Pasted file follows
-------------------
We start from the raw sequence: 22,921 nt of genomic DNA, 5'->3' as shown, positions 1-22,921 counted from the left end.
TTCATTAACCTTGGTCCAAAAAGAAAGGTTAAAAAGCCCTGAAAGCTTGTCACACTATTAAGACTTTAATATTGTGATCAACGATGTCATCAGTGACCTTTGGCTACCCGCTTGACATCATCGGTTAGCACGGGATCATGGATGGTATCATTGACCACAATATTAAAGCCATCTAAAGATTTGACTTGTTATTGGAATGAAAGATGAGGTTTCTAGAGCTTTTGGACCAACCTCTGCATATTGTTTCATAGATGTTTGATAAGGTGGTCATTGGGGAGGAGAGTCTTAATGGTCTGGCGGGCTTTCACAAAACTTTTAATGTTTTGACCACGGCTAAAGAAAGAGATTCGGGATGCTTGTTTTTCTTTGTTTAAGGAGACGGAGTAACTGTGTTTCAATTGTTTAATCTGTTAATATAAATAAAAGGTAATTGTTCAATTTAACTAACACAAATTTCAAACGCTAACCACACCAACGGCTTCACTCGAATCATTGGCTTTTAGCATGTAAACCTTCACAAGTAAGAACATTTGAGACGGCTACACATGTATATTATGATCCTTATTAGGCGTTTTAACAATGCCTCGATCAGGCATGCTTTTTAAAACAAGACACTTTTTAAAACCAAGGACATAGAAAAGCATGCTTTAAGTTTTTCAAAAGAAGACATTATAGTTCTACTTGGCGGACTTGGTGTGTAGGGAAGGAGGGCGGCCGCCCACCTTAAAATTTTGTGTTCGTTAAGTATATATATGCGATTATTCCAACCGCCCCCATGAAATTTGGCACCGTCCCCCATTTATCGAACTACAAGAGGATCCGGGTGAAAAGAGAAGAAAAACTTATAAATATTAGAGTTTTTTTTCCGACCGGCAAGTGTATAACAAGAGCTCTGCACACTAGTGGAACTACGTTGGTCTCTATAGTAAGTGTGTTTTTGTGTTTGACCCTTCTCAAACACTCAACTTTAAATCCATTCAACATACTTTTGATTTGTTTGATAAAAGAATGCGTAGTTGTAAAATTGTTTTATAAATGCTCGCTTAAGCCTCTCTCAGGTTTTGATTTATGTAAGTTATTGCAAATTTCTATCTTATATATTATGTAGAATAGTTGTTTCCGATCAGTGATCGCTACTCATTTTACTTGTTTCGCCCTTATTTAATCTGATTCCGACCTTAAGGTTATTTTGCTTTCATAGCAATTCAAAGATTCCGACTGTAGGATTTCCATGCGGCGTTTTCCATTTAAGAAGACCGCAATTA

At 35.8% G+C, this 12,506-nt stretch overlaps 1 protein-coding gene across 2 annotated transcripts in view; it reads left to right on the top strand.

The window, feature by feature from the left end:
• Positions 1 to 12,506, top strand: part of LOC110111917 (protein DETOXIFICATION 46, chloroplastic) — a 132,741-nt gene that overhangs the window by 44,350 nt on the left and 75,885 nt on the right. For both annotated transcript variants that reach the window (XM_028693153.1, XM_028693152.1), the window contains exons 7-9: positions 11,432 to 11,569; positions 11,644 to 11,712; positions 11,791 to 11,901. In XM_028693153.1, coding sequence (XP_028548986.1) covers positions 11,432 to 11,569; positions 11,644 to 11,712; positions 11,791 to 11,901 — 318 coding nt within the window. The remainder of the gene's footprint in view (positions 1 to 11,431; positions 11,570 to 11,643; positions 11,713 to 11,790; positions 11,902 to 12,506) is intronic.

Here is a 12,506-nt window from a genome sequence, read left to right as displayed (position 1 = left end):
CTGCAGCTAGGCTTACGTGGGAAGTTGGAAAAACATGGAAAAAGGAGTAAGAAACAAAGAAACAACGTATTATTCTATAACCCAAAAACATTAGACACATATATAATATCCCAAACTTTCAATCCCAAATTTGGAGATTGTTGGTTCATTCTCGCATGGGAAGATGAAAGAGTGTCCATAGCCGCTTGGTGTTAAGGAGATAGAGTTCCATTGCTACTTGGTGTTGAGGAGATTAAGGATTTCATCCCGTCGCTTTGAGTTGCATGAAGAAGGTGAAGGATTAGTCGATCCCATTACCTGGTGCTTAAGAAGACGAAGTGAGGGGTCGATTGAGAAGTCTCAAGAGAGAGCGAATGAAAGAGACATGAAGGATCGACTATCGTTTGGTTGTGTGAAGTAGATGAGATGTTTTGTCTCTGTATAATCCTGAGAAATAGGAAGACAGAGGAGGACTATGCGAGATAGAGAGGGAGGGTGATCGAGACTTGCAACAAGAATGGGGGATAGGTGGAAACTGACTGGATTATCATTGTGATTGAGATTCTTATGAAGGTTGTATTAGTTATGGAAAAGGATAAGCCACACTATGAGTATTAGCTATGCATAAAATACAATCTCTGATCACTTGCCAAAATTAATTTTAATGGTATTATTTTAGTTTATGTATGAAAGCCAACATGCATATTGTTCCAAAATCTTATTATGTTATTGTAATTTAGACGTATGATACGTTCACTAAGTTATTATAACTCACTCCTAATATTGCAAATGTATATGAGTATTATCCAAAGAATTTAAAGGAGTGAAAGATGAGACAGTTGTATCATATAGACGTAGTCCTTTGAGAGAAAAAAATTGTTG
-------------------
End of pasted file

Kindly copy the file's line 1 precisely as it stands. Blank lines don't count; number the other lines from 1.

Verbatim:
We start from the raw sequence: 22,921 nt of genomic DNA, 5'->3' as shown, positions 1-22,921 counted from the left end.